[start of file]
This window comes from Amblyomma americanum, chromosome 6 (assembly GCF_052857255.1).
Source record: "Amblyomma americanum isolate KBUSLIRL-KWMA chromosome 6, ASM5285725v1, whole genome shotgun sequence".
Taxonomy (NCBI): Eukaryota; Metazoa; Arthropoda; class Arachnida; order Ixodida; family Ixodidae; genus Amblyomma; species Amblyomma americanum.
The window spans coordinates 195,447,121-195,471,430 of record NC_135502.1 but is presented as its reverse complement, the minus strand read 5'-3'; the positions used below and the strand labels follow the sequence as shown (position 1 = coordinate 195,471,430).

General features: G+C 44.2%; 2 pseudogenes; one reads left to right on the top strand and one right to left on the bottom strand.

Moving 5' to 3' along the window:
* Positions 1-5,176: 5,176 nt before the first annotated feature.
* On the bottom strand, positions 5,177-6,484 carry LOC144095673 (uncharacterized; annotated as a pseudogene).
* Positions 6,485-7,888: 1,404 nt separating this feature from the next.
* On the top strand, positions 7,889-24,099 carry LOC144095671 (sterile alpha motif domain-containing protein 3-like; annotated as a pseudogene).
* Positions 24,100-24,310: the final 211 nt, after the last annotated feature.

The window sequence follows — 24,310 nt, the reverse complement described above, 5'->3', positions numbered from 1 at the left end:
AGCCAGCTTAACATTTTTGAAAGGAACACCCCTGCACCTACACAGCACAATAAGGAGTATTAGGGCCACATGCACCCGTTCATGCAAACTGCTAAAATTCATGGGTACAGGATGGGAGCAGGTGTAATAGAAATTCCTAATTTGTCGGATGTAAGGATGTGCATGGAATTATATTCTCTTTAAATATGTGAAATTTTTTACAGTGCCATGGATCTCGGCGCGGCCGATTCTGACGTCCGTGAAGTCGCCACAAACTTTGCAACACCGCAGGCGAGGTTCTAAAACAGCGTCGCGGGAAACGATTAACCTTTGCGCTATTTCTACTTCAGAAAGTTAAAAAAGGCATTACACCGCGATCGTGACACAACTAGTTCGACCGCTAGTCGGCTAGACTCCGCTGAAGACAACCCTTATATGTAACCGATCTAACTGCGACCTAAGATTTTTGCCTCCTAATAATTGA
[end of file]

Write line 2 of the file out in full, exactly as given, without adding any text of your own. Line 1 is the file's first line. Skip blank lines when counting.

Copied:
Source record: "Amblyomma americanum isolate KBUSLIRL-KWMA chromosome 6, ASM5285725v1, whole genome shotgun sequence".